What are the themes of The Masters?

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thanatassa | College Teacher | (Level 3) Educator Emeritus

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The Masters by C. P. Snow is actually the fifth book in an eleven book series, Strangers and Brothers, chronicling life in Cambridge and other centers of power in twentieth-century Britain. The setting of the book is modeled on Christ's College, Cambridge and portrays the scheming involved in the election to replace the Master of the college who is dying of cancer.

The first theme of the book is the nature of political power struggles as they are enacted among small groups of elite individuals, and the ways in which people are transformed by their participation in the process.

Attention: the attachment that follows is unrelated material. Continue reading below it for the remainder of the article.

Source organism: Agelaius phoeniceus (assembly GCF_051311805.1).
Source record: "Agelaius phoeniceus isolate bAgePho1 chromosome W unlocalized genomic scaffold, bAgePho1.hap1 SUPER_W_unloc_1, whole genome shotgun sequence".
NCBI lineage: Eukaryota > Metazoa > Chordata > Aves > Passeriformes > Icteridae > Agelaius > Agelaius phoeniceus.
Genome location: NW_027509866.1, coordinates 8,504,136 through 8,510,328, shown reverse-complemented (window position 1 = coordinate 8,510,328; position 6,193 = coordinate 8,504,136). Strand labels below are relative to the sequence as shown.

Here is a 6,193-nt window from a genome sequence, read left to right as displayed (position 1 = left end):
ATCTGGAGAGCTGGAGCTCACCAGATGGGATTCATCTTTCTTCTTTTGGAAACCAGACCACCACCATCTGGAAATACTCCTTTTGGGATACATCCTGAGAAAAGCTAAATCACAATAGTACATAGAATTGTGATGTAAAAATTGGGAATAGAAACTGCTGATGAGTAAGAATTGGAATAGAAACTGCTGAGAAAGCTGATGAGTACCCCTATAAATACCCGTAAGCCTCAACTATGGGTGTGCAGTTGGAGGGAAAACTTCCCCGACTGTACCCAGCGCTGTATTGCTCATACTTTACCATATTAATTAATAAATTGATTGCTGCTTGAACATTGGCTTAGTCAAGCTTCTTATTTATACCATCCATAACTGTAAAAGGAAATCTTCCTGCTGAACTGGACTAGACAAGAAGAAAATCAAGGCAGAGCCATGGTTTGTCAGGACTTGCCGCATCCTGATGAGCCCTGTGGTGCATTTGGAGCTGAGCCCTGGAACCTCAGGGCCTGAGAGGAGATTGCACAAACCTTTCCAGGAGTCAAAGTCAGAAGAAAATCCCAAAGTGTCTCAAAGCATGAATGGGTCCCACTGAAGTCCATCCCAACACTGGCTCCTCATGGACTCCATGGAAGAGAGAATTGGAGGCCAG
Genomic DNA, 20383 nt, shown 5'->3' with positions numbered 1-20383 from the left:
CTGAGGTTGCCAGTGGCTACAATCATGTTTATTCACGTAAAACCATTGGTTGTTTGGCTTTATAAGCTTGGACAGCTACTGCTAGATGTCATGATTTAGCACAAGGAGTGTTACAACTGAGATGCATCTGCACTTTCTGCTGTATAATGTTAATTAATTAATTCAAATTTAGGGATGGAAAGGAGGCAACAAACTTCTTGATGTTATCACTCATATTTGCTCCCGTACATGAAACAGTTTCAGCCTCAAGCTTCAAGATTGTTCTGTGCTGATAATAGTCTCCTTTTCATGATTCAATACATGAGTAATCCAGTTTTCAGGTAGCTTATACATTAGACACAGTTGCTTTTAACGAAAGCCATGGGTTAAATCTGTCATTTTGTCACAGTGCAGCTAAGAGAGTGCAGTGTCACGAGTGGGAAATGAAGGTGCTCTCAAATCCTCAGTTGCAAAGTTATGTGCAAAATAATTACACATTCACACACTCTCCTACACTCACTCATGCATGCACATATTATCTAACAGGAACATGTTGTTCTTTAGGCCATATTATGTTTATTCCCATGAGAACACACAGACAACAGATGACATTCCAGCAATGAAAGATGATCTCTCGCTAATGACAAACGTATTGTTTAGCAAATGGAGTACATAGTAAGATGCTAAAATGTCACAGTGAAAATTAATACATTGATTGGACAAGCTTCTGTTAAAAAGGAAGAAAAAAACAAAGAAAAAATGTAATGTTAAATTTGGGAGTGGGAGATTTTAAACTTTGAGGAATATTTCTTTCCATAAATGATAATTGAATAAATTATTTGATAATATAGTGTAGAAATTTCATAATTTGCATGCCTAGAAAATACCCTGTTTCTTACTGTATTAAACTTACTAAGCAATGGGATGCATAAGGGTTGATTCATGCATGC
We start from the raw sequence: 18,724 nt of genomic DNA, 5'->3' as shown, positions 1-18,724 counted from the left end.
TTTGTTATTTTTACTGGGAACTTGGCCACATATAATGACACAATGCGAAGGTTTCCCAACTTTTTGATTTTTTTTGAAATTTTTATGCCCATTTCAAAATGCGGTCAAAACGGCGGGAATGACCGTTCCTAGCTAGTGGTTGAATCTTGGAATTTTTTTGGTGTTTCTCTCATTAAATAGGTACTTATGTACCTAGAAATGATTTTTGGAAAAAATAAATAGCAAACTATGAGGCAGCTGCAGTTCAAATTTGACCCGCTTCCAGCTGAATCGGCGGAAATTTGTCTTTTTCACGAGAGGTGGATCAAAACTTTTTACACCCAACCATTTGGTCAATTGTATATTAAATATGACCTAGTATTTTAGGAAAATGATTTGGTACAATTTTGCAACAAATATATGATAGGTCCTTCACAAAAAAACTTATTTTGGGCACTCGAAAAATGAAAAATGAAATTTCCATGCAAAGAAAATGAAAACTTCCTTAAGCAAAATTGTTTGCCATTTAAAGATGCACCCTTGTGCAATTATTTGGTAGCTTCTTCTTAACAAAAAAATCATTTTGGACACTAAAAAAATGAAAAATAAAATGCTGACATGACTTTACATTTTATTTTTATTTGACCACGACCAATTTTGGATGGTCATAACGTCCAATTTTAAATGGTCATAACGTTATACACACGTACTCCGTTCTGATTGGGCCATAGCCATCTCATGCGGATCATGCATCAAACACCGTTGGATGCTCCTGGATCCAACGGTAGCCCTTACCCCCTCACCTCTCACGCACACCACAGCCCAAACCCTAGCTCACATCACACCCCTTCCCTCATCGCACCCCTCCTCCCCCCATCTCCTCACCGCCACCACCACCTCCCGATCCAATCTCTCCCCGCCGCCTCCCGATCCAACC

The next group of themes have to do with the power and prestige systems of the old universities. There are multiple different visions of the ideal Master. One is of someone with scholarly distinction. Another has to do with aggressive funding raising, administrative skill, and management ability in a technocratic sense. The final one is a relic of an older, aristocratic tradition, where clubbability and having the right social style and connections matter most.

Finally, C. P. Snow's common theme of the relationship between the sciences and the humanities surface in the disciplinary alliances underlying some of the academic politics in the book.

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